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True Anomaly Cuts Workforce Following Unsuccessful Jackal Spacecraft Debut Mission

True Anomaly has announced a significant restructuring, including the layoff of approximately a quarter of its workforce.

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Zac Aubert

Zac Aubert

Fri Apr 26 2024Written by Zac Aubert

True Anomaly has announced a significant restructuring, including the layoff of approximately a quarter of its workforce. The decision comes in the wake of the company's rapid growth over the past two years, during which it secured substantial funding and expanded its operations.

The company, which raised an impressive $100 million in a fundraising round last December, revealed that the layoffs were necessitated by a strategic need to streamline operations and eliminate duplicative roles within the organization.

While the exact number of employees affected by the layoffs was not disclosed by the company, social media posts indicate that around 30 employees lost their jobs on April 24.

True Anomaly's spokesperson, in a statement to SpaceNews, affirmed that despite the staff reductions, the company remains committed to fulfilling its existing contracts. Notably, True Anomaly recently clinched a $30 million contract from the U.S. Space Force to supply a spacecraft for the Victus Haze tactically responsive mission.

Reflecting on the rationale behind the restructuring, the spokesperson shared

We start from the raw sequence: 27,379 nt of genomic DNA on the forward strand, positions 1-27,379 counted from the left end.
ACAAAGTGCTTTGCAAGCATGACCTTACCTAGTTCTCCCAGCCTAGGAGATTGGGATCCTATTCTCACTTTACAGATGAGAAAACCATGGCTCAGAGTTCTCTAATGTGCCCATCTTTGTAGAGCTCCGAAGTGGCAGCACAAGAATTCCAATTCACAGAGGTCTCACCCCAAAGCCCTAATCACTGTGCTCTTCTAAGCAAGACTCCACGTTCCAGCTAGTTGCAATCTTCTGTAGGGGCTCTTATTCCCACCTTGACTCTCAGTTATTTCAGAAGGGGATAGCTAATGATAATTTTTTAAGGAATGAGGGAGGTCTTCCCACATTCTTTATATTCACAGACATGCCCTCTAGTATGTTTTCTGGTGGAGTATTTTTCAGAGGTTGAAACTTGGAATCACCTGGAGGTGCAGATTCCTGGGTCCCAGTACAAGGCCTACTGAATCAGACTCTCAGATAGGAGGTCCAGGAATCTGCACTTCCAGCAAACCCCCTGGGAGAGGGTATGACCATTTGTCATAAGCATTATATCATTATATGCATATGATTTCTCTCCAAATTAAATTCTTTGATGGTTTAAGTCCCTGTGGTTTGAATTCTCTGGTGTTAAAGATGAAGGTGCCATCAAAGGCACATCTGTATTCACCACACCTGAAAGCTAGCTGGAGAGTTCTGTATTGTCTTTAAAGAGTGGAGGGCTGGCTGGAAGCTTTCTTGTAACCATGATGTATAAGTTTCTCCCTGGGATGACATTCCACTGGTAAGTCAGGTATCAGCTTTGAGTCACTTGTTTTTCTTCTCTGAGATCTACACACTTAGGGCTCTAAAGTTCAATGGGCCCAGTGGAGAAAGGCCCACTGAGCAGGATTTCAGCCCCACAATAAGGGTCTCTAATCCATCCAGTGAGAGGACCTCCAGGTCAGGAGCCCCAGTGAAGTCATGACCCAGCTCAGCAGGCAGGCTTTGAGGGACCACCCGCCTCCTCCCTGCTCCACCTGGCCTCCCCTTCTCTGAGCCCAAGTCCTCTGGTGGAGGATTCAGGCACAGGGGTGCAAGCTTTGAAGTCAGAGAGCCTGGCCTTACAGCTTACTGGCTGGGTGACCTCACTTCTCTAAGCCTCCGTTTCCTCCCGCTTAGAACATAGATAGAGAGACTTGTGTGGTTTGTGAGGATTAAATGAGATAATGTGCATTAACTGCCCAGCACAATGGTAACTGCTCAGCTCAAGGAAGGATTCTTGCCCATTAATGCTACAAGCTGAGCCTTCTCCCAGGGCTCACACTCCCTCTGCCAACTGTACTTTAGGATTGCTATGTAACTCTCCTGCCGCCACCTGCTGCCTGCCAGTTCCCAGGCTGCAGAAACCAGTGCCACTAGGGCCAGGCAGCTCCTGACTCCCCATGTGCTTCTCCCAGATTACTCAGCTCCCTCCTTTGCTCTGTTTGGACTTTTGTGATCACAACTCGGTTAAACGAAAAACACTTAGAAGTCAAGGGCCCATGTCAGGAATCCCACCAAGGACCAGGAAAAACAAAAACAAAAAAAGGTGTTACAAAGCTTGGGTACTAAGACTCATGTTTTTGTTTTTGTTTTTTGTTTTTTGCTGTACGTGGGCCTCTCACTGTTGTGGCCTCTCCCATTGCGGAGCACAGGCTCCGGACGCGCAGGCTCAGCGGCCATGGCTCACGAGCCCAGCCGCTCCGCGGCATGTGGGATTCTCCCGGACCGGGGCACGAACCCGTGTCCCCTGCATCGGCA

"With our rapid growth over the past two years, we looked at every aspect of our company to make sure we are laser-focused on our goals and best positioned to execute...We identified the duplication of roles and functions across the company and, as such, reduced our headcount. This won’t impact our ability to execute on our contracts with customers or on our mission to bring security and sustainability to the space domain."

True Anomaly burst onto the scene in 2022, positioning itself within the highly competitive national security space market. Its flagship product, the Jackal spacecraft, garnered significant attention for its versatility in various military applications, including in-orbit maneuvering and object interaction.

The company's rapid expansion saw it establish a 35,000 square-foot facility in Centennial, Colorado, in August of the same year.

However, the recent layoffs come on the heels of an unfortunate setback for True Anomaly. The company's inaugural mission for its Jackal spacecraft, launched to low Earth orbit on March 4 as part of the SpaceX Transporter-10 rideshare, encountered difficulties. By March 21, True Anomaly reported its inability to verify the functionality of the spacecraft.

"We’re planning our second Jackal flight test within the next 12 months."

While the restructuring may mark a challenging moment for True Anomaly, it underscores the company's resilience and determination to navigate the complex landscape of the space industry.